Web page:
Jame Asr Hassanil Bolkiah Royal Mosque, Bandar Seri Begawan, Brunei-Darussalam

Backpacking Brunei – How to Travel Borneo’s Green Heart (On A Budget)

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So you are planning on backpacking Brunei, the small kingdom with more than 600 years of history on the island of Borneo, East of the Malay peninsula and Singapore, and Southwest of the Philippines?

Let’s adjust our expectations, shall we: Brunei-Darussalam is not the kind of cheap budget travel destination you might be used to from other Southeast Asia backpacking staples such as Indonesia, Malaysia or Thailand. While it is possible to find low-price food in the markets and there are a number of things you can do for free, there is practically no decent backpacker accommodation, the public transport infrastructure is very weak, and exploring the country’s main attraction – the pristine jungles which helped the country establish itself as “The Green Heart of Borneo” – is only possible via expensive tours.

However, since Brunei is one of the World’s smallest countries (#165 between Palestine and Trinidad and Tobago) and a large percentage of the land is either water or undeveloped forest, your Brunei itinerary doesn’t have to be longer than a week – and that’s only if you want to go all across the country. With less time/money, it is possible to do the main sights (including a day in Ulu Temburong National Park) in 2 or 3 days. Hop over from Miri in Malaysian Borneo or catch a flight from Kuala Lumpur or Singapore.

Click here for things to do in Brunei on a budget.

Click here for more info on visiting Ulu Temburong National Park (including a comprehensive list of tour providers and accommodation).

Brunei-Darussalam basics and what to wear in Brunei

Learn all you need to know to plan your backpacking trip to Brunei. While Brunei is not the kind of cheap budget travel destination you might be used to from other Southeast Asia backpacking staples such as Indonesia, Malaysia or Thailand, there are a number of things you can do for free and it is possible to do the main sights (including a day in Ulu Temburong National Park) in 2 or 3 days.  #bruneiitinerary #bruneidarussalam #backpackingasia #southeastasia #borneotravelThe Sultanate of Brunei-Darussalam is a mini-state on the North-Western coast of Borneo island. The country has four regions: Belait, Tutong, and Brunei-Muara in the West and Temburong, an enclave in the East, which can only be reached from the capital Bandar Seri Begawan (BSB) by boat or by crossing through Malaysia. Of the country’s about 410,000 people, about 15,000 live in Temburong.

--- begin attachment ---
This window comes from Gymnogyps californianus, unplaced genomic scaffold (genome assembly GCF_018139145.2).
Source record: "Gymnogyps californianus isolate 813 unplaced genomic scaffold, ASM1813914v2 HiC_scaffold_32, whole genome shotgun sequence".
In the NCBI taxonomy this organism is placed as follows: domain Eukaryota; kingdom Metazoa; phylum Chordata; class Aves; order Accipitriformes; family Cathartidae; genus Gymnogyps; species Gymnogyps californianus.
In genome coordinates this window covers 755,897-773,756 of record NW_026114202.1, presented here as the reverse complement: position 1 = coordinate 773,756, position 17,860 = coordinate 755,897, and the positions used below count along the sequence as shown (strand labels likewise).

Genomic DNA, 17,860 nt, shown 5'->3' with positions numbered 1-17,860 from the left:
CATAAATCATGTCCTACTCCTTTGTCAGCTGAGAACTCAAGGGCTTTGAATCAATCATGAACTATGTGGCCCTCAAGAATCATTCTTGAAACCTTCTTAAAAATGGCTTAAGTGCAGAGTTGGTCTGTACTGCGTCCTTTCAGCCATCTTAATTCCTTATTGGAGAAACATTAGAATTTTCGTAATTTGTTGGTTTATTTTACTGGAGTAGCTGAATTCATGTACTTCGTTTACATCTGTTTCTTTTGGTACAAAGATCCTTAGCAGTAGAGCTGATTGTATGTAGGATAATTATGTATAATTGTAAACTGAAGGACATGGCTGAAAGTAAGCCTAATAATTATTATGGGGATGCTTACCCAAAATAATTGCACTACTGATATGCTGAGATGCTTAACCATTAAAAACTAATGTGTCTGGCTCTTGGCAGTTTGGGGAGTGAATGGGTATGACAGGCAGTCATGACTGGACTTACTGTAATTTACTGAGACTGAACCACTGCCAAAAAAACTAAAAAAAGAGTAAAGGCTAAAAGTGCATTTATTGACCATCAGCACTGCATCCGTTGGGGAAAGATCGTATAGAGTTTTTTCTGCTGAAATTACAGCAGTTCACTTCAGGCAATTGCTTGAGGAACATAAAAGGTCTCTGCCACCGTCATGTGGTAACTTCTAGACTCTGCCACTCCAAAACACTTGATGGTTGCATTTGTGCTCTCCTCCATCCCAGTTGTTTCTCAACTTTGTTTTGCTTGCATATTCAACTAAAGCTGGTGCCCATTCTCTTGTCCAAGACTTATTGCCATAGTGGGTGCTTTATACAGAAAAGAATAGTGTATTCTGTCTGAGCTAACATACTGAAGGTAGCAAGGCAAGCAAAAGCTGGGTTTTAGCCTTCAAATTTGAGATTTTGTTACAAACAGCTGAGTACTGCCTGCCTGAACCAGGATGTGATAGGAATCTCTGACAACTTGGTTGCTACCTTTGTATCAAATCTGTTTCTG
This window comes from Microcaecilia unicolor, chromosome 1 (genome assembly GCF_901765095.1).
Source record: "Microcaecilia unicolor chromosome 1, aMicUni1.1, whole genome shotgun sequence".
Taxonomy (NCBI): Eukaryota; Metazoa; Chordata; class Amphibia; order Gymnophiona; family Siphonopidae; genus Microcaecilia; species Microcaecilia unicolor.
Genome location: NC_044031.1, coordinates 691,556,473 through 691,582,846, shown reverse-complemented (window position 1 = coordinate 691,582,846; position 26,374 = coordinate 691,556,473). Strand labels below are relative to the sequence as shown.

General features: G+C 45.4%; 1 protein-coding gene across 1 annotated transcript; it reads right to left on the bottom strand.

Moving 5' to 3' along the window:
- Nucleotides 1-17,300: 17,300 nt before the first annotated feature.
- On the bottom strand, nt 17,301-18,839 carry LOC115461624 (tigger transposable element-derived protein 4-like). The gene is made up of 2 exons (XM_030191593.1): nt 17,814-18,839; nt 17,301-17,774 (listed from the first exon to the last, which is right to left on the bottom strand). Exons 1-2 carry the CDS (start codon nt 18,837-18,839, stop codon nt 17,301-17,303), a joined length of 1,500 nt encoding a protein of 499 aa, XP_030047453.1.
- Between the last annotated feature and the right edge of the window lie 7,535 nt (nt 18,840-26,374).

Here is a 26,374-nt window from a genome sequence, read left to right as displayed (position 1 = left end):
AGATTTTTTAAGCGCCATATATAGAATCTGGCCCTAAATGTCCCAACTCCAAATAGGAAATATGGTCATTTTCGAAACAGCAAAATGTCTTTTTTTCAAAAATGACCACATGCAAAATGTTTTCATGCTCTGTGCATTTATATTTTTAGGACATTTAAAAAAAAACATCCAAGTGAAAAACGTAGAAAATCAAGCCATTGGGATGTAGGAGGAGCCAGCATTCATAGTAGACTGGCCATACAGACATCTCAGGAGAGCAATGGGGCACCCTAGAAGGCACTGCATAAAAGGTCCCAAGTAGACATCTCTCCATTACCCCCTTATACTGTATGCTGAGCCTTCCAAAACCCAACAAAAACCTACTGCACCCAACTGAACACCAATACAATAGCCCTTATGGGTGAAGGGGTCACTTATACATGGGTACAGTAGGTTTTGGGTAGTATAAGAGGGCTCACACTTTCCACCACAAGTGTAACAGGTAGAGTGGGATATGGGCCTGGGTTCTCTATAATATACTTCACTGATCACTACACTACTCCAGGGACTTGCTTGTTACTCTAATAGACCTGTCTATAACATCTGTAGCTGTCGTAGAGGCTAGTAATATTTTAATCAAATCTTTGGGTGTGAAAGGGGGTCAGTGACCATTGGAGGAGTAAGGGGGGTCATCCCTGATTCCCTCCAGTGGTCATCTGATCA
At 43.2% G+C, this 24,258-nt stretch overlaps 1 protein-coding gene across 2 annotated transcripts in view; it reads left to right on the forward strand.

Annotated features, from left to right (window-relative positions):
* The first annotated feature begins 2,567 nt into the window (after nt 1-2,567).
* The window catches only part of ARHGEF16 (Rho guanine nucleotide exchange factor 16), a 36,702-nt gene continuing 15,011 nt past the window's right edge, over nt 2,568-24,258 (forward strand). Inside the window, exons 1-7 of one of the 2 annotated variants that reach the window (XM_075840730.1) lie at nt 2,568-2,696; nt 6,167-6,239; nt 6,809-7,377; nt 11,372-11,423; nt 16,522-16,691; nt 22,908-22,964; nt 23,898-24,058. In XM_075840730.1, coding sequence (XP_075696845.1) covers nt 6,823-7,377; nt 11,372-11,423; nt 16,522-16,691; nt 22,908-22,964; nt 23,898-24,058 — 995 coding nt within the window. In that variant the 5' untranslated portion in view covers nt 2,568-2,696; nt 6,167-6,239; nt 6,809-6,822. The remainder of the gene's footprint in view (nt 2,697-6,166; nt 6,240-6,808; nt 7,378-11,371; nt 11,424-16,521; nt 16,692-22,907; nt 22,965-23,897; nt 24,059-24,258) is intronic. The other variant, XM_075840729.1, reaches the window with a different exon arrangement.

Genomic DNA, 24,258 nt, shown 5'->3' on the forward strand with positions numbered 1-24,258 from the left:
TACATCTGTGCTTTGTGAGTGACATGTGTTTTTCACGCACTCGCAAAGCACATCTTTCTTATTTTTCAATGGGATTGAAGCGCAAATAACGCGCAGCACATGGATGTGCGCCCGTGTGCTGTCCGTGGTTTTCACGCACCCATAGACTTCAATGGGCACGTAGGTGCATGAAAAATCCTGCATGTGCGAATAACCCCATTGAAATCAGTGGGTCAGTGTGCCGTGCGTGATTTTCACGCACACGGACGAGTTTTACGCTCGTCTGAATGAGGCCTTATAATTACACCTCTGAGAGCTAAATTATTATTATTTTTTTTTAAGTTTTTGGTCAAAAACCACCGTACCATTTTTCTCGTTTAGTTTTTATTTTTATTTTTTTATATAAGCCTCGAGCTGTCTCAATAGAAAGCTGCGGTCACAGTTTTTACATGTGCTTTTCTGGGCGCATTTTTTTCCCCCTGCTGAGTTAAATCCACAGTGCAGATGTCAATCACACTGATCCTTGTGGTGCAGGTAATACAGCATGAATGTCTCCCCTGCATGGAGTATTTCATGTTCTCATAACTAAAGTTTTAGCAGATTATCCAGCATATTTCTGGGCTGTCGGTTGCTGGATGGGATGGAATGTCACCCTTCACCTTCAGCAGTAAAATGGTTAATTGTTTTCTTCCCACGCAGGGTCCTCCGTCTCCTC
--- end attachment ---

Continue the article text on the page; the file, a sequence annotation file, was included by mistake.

The origin of the name Brunei is the same as that of the island the kingdom calls home, Borneo: the Sanskrit word “varun” meaning “seafarer.” The “Darussalam” is an add-on to the official name that is often dropped. This Arab word translates to “Abode of peace” and is a nod to the strong Muslim community in the country.

Brunei’s main source of income is oil and natural gas. With oil/gas reserves dwindling, Brunei seeks to reinvent itself as an eco-tourism and (banking) services destination. In contrast to the wealthy Emirates in the Middle East, you won’t find a lot of impressive architecture or blatant displays of glitzy luxury here. Yes, the Royal Palaces are humongous, and the two main mosques in the country are laden with gold, and you might even once in a while see a luxury sports car roar through the streets of the capital. But a large percentage of the land is undeveloped forest, only accessible by boat, and even the capital has a distinctly small-town charm.

The official language in Brunei is Malay Bahasa (which is very similar to the Indonesian Bahasa language). However, given that the British exerted extensive control over the country until its independence in 1984, English is widely spoken.

Brunei is a Muslim country. Sharia law prohibits the sale of alcohol. However, unless you are a Muslim yourself, you are allowed to import limited quantities.

There are also sizable Buddhist (mainly Chinese) and Christian communities and many of the Iban people in the rainforest areas still adhere to their traditional animist faiths.

I would advise any traveler to dress in a respectful manner considering the culture of the country you are visiting and thus, in Brunei, cover your knees and shoulders (that’s for gals and guys) but if you choose to wear short shorts and spaghetti tops you are unlikely to run into trouble. Mosques provide all female visitors with scarves and long coats.

While Brunei has a long way to go in terms of women’s rights, especially after the adoption of sharia law in 2014, I was surprised by how many women do hold male-dominated tourism jobs such as taxi driver or tour guide.

Brunei Visa for Tourists

Brunei Darussalam offers a generous visa exemption policy for a 14- to 90-day tourist stay in the Sultanate to many passport holders.

Among the countries with a Brunei Visa Waiver Arrangement are:

  • 90 days visa-free: European Union countries (such as Germany, France,…), USA
  • 30 days visa-free: Malaysia, New Zealand, Singapore, South Korea, Turkey
  • 14 days visa-free: Canada, Hong Kong, Indonesia, Japan, Russia

Visa on arrival (around Brunei-$20, single-entry) is available to citizens from other countries, such as Australia and China.